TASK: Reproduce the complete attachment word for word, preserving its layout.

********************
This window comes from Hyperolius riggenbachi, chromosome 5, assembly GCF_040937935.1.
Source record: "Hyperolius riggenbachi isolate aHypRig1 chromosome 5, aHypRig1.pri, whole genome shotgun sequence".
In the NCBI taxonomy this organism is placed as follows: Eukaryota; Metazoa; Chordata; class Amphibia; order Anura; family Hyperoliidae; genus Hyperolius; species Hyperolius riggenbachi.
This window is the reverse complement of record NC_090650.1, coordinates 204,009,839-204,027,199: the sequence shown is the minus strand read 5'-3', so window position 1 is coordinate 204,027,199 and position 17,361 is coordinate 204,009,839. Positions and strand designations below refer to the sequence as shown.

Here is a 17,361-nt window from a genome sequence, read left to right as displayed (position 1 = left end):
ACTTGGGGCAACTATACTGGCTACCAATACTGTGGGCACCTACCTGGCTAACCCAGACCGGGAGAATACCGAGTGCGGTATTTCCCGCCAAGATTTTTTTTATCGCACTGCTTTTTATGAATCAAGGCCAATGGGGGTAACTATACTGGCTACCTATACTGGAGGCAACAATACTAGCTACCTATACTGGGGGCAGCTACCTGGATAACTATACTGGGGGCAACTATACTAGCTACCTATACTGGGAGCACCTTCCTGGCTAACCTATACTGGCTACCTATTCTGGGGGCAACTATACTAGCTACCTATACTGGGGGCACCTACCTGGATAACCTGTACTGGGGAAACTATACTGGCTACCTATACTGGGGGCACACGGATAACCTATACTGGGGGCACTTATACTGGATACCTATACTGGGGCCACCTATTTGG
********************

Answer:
This window comes from Hyperolius riggenbachi, chromosome 5, assembly GCF_040937935.1.
Source record: "Hyperolius riggenbachi isolate aHypRig1 chromosome 5, aHypRig1.pri, whole genome shotgun sequence".
In the NCBI taxonomy this organism is placed as follows: Eukaryota; Metazoa; Chordata; class Amphibia; order Anura; family Hyperoliidae; genus Hyperolius; species Hyperolius riggenbachi.
This window is the reverse complement of record NC_090650.1, coordinates 204,009,839-204,027,199: the sequence shown is the minus strand read 5'-3', so window position 1 is coordinate 204,027,199 and position 17,361 is coordinate 204,009,839. Positions and strand designations below refer to the sequence as shown.

Here is a 17,361-nt window from a genome sequence, read left to right as displayed (position 1 = left end):
ACTTGGGGCAACTATACTGGCTACCAATACTGTGGGCACCTACCTGGCTAACCCAGACCGGGAGAATACCGAGTGCGGTATTTCCCGCCAAGATTTTTTTTATCGCACTGCTTTTTATGAATCAAGGCCAATGGGGGTAACTATACTGGCTACCTATACTGGAGGCAACAATACTAGCTACCTATACTGGGGGCAGCTACCTGGATAACTATACTGGGGGCAACTATACTAGCTACCTATACTGGGAGCACCTTCCTGGCTAACCTATACTGGCTACCTATTCTGGGGGCAACTATACTAGCTACCTATACTGGGGGCACCTACCTGGATAACCTGTACTGGGGAAACTATACTGGCTACCTATACTGGGGGCACACGGATAACCTATACTGGGGGCACTTATACTGGATACCTATACTGGGGCCACCTATTTGG